One thing that is likely to change is that Facebook et al. will find it a lot more difficult not to pay taxes on the revenue they make in UK. That's good, but I'm not sure it's worth the trouble. Also, who knows what will change for the worse?
I am personally disappointed that Nigel Farage is currently happy. Man's an asshole.
Re: Thankfully, God's can of Raid ran out.
Re: I don't fully understand...
If the images are actually secure, they are in the locked box and only the family members are able to get at them. Of course, it wouldn't stop those family members copying the images and putting them somewhere public but, without that, no one without the key can get at them even if they know where they are.
Sometimes, the URL itself is the key. For instance, one of the security settings of Google Docs is "anybody with the link can access", which essentially means "everybody can access it, but good luck guessing the 64-digit hash in the URL if somebody doesn't give it to you". When you think of it, having an additional 10-character password to protect the document really seems superfluous.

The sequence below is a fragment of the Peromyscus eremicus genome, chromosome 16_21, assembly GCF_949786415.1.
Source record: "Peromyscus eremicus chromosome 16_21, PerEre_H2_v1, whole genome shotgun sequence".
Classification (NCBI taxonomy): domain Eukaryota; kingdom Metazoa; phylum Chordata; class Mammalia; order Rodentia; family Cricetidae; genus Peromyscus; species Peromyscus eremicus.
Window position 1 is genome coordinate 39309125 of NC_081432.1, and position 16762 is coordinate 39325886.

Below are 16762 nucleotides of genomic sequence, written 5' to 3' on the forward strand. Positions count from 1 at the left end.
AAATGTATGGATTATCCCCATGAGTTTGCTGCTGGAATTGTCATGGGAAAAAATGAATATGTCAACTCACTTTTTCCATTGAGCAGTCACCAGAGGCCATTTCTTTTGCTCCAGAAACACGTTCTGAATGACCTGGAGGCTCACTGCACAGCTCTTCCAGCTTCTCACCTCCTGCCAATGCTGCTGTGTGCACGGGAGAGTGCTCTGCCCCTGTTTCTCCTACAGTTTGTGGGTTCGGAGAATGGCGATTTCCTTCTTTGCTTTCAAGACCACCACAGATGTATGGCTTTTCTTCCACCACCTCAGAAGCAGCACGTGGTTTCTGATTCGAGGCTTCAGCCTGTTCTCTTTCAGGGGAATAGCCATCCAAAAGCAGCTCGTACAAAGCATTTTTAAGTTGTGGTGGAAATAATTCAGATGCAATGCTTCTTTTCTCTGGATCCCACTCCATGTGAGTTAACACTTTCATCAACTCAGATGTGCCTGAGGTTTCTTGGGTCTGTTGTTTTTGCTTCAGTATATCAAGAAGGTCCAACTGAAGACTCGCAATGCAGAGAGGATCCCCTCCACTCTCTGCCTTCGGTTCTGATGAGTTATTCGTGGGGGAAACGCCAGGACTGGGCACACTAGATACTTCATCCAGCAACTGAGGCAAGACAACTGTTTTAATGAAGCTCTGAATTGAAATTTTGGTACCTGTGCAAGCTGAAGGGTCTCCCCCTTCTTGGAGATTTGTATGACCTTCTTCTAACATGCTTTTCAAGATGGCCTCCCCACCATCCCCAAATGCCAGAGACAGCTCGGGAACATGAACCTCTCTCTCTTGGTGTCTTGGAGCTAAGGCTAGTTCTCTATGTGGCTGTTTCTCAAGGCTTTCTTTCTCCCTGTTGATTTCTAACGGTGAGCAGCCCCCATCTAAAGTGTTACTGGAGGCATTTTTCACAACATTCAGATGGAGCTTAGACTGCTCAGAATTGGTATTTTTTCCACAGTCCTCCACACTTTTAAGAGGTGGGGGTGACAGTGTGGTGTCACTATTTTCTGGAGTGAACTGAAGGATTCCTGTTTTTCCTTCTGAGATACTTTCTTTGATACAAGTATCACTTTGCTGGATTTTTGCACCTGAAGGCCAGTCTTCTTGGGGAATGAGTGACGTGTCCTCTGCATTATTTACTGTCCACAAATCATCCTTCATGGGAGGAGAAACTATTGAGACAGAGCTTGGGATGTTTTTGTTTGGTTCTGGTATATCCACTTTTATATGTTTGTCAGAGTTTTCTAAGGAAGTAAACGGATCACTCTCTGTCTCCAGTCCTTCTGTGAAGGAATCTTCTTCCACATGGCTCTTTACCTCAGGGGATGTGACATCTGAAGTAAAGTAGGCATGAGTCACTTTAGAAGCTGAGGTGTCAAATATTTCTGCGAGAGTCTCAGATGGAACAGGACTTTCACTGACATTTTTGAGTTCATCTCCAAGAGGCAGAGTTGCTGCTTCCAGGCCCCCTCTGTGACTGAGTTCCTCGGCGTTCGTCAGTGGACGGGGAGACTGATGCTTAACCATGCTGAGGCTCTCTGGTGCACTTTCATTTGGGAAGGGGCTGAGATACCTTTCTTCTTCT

Re: The jist of this U.S. government intervention will be...
All is takes is the IRS auditing the companies properly for all sorts of problems to appear
Yeah right. The companies have better accountants than the IRS and are quite safe from audits. The US isn't some dictatorship where the government can shake down companies for more tax money whenever they feel like it.
Re: The jist of this U.S. government intervention will be...